What is the Difference Between a Jib Crane and a Gantry Crane?
Do you know your cranes? There are actually four main types of overhead cranes but you will need to know exactly what they are for.
Today we will look at the difference between a jib crane and a gantry crane. These two overhead cranes are rather different and can be used in very different situations.
How Cranes Work
Before we look at the differences between these two crane types, let’s consider how a crane works in the first place. It’s quite the feat of engineering to create a long pole that allows heavy materials to lift and move around.
Cranes involve pulley systems to ensure there is enough force to lift the load. Pulleys can be used together to create an easier method of moving items. They’re considered simple machines, but there’s nothing simple about a crane.
The crane’s vertical pole is called a boom and at the far end is the main boom tip sheave. The main load line runs through this and has another sheave on the opposite end of the line, in the load block.
The load block has a hook set into it so it can hook onto the load that it is supposed to lift. To prevent the main load line from snapping with all the weight it needs to lift, the crane uses multiple pulleys so the load weight spreads out and is not all in one area. It also utilises support cables to ensure everything can be supported properly.
Along with this, the hoist is moved up and down the boom and it may also be balanced on the fulcrum so it uses the power of a lever to ensure it can lift some pretty serious weights. Large cranes may lift up to 40,000 lbs.
The cranes we’re looking at today do use simple machines to work, but they’re less movable. The arm or bridge is set and the actual hoist moves back and forth and up and down, running on tracks.
What is a Gantry Crane?
A gantry crane is designed like a frame, so they’re actually quite different from a regular crane that you would imagine. This frame or bridge has two legs that are set on the ground. They may be equipped with wheels or you can slide the entire piece to another area or they may be bolted in place.
Others are set into a track on the floor to ensure they move in a straight line.
The actual gantry crane slides back and forth horizontally on a track on the crosspiece of the bridge. This allows it to lift an item and move it over to another position horizontally.
Gantry cranes are often used on construction sites because they are so portable and simplistic.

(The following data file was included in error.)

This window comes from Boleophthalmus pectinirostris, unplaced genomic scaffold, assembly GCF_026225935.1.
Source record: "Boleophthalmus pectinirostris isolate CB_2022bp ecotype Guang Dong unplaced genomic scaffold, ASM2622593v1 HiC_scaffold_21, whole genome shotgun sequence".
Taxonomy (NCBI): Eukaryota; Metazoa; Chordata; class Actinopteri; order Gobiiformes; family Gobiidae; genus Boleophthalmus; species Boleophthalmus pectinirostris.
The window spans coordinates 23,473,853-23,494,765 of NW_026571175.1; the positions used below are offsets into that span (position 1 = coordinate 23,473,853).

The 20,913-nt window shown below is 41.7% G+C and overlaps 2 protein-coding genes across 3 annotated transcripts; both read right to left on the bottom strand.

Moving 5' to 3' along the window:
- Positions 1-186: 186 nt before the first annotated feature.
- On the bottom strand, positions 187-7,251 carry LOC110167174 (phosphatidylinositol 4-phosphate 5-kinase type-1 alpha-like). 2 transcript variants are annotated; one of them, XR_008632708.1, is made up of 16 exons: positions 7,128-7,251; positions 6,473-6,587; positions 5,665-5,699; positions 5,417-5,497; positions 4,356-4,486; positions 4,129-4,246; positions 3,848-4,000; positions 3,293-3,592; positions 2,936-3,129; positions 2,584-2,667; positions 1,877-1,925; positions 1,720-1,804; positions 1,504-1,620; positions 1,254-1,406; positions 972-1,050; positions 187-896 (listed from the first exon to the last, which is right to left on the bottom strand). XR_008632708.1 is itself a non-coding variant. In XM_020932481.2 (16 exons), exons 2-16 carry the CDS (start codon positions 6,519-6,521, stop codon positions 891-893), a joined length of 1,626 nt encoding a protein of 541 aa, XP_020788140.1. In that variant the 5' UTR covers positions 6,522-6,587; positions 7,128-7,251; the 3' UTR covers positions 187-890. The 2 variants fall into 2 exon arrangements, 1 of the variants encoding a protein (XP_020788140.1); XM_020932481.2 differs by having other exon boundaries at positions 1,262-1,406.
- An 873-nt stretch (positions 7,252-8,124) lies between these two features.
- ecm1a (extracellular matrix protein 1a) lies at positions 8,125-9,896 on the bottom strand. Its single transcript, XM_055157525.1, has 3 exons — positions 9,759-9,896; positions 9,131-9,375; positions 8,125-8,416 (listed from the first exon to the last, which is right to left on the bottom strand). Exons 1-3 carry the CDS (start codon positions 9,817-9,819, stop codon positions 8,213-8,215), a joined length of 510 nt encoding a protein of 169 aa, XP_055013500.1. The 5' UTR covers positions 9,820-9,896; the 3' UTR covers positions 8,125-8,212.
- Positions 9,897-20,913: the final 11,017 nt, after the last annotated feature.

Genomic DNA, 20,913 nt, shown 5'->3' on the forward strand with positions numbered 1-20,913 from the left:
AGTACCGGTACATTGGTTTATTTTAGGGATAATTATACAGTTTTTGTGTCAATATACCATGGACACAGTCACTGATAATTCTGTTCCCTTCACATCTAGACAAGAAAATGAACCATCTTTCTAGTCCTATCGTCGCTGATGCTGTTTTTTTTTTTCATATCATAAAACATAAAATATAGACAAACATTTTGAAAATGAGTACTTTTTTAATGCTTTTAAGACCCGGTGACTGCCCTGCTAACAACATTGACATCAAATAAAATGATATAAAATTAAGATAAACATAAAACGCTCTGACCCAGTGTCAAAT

If you have a repetitive job that requires lifting and moving something a little, you’ll find that the gantry crane is very useful. It’s often used for loading trains, lorries, and other things where it can be set up over the platform to be loaded.
Gantry cranes tend to use chains as the hoist more often than jib cranes.
What is a Jib Crane?
A jib crane is a permanently installed crane over a specific work area. It looks like an upside-down L, with the arm or boom leaning over a workstation. A wall-hung jib crane can only move 180° as the boom rotates, but if it is a mast-type jib crane, it will swing completely around, often moving items to other workstations.
Jib cranes are very easy to install and are good for the precision placement of loads. They use roller bearings in the overhead track to provide very smooth operation and they will last for a long time with minimal moving parts.
These cranes may be used below larger bridge cranes if they are used outdoors on loading docks. Sometimes, one jib crane services multiple workstations, but you can also set up multiples that overlap to create a fully working hoist and crane system.
Jib cranes usually use an electric hoist.
Where to Find a Hoist and Crane?
At this point, you likely have a good idea of whether you need a jib crane or a gantry crane. Both are quite useful but in their own ways. You’ll need to be sure you check the following before you purchase or hire one:
Weight rating: Depending on the loads you’ll be lifting; this could be a very important factor. You want a crane that will be able to hoist everything you need without straining. The weight is also a factor as it can cause the crane to become unbalanced if it is over the recommended weight.
Range: This is particularly important with the jib crane, as you’ll need to know how far it can swing. This will determine if you need more than one or if just one will do the job.
Hoist type: Chain hoists have fewer issues than electric hoists and you can easily fix a chain hoist. More can go wrong with the electric one. Check which type of hoist is being used for the crane.
Size: Since cranes come in a range of sizes, you need to be sure that you have what you need. Check the size and then look at how much height you can use if the crane will be indoors.
Mobility: Can the crane be moved? Both jib and gantry cranes may be moveable and if you need the ability to switch things around, this is going to be very important.
Any type of hoist and crane can be very useful in the workplace, but you do need to choose the one that will best suit your needs. If you’re still not sure what to choose, contact Crane and Lifting. We’re more than happy to let you know how to use our cranes to their maximum potential. Let us help make your workplace a more efficient space with our cranes.